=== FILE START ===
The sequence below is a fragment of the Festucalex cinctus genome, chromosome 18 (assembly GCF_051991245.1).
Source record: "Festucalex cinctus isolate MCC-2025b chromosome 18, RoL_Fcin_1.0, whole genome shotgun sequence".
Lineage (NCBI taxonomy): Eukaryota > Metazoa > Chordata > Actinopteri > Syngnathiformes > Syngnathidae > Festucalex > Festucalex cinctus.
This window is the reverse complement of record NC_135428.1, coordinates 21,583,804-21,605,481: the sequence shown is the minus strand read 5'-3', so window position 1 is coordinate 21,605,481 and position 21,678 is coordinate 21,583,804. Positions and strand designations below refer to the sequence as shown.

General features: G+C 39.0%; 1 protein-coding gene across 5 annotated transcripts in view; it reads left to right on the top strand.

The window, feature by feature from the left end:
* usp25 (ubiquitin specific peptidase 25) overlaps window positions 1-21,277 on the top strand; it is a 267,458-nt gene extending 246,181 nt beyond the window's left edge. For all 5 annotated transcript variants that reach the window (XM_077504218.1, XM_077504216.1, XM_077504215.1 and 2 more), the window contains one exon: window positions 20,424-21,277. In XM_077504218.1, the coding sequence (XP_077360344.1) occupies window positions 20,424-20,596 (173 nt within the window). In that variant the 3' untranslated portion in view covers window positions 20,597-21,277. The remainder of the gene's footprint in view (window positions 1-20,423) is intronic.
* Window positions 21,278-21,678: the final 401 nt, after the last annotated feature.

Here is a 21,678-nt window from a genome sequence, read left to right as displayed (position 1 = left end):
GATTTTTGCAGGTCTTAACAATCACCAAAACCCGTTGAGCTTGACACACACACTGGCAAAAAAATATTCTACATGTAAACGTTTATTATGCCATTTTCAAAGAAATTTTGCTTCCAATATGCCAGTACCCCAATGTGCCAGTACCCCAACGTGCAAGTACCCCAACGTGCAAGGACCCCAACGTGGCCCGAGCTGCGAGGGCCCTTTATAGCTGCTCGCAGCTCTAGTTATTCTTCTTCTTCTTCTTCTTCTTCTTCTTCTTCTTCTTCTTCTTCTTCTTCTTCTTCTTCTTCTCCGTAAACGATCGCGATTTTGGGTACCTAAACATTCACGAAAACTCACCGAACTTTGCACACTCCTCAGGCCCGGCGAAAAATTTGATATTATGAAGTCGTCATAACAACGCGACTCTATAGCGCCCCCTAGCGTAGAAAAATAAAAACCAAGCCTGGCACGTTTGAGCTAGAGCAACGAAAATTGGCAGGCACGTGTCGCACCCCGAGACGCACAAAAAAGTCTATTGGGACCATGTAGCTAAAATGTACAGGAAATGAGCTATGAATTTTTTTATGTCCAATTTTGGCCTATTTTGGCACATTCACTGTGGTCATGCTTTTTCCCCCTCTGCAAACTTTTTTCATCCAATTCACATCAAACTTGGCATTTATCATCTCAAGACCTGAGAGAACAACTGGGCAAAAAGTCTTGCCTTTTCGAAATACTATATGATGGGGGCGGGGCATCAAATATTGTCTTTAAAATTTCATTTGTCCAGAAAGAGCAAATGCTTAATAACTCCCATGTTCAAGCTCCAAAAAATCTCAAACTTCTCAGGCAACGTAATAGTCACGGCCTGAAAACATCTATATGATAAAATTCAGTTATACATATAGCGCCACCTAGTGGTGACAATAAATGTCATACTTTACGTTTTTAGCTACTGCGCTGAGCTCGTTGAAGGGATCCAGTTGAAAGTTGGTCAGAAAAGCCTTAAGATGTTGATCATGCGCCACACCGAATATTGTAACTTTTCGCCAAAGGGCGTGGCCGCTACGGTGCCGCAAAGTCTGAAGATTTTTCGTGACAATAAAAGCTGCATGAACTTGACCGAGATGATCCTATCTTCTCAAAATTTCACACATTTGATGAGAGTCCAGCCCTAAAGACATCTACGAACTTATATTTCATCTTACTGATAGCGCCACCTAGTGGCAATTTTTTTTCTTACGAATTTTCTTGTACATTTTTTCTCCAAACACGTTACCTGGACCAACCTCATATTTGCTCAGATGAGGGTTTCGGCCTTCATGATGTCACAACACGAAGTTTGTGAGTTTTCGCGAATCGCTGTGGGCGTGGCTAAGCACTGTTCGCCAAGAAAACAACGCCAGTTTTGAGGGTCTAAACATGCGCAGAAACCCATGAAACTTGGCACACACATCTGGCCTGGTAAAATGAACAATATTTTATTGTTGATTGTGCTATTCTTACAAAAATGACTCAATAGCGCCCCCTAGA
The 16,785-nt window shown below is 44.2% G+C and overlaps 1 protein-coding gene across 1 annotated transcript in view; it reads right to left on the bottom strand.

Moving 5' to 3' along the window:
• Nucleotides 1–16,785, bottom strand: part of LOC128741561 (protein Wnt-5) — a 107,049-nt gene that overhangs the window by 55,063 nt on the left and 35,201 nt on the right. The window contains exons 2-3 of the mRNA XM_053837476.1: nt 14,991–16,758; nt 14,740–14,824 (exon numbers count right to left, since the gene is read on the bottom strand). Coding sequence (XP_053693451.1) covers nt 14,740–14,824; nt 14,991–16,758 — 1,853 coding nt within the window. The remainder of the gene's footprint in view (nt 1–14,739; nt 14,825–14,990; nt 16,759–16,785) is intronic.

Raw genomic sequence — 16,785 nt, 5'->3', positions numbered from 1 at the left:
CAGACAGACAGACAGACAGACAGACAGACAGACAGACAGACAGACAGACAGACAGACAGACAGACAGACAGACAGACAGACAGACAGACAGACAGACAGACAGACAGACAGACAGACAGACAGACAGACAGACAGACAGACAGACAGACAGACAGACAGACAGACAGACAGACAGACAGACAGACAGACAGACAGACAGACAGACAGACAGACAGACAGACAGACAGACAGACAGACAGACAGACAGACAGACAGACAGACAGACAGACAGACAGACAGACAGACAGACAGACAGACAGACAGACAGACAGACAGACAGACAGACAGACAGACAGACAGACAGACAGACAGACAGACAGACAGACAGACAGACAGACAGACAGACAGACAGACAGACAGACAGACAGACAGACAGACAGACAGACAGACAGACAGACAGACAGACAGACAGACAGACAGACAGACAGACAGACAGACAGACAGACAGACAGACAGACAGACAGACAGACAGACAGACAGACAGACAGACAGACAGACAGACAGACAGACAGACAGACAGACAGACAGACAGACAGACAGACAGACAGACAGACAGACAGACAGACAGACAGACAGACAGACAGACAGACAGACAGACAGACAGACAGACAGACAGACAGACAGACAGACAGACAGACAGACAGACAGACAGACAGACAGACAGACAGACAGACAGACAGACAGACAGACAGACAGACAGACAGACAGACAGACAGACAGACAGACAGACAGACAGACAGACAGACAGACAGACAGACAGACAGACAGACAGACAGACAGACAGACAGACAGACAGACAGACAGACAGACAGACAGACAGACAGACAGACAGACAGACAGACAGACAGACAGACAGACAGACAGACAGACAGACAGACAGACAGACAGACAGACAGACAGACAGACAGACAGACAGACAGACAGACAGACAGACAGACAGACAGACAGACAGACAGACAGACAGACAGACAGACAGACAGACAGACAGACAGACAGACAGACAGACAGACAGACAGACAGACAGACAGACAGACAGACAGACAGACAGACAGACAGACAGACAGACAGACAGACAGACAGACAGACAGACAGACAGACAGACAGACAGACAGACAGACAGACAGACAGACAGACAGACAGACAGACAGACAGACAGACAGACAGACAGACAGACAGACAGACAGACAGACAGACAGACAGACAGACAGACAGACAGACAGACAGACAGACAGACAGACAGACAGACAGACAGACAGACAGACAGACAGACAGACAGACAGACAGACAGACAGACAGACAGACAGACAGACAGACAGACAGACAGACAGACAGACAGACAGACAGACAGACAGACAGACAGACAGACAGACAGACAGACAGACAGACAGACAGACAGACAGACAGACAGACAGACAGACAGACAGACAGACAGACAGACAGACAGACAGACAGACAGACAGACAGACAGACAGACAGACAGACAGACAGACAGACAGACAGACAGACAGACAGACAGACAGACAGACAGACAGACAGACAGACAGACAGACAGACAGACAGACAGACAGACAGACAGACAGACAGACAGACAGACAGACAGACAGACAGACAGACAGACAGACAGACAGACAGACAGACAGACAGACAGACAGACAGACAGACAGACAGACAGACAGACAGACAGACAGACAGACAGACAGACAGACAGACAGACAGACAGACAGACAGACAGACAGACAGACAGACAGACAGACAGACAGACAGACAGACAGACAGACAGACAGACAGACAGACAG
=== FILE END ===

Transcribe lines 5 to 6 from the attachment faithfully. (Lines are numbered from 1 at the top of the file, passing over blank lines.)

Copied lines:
General features: G+C 39.0%; 1 protein-coding gene across 5 annotated transcripts in view; it reads left to right on the top strand.

The window, feature by feature from the left end: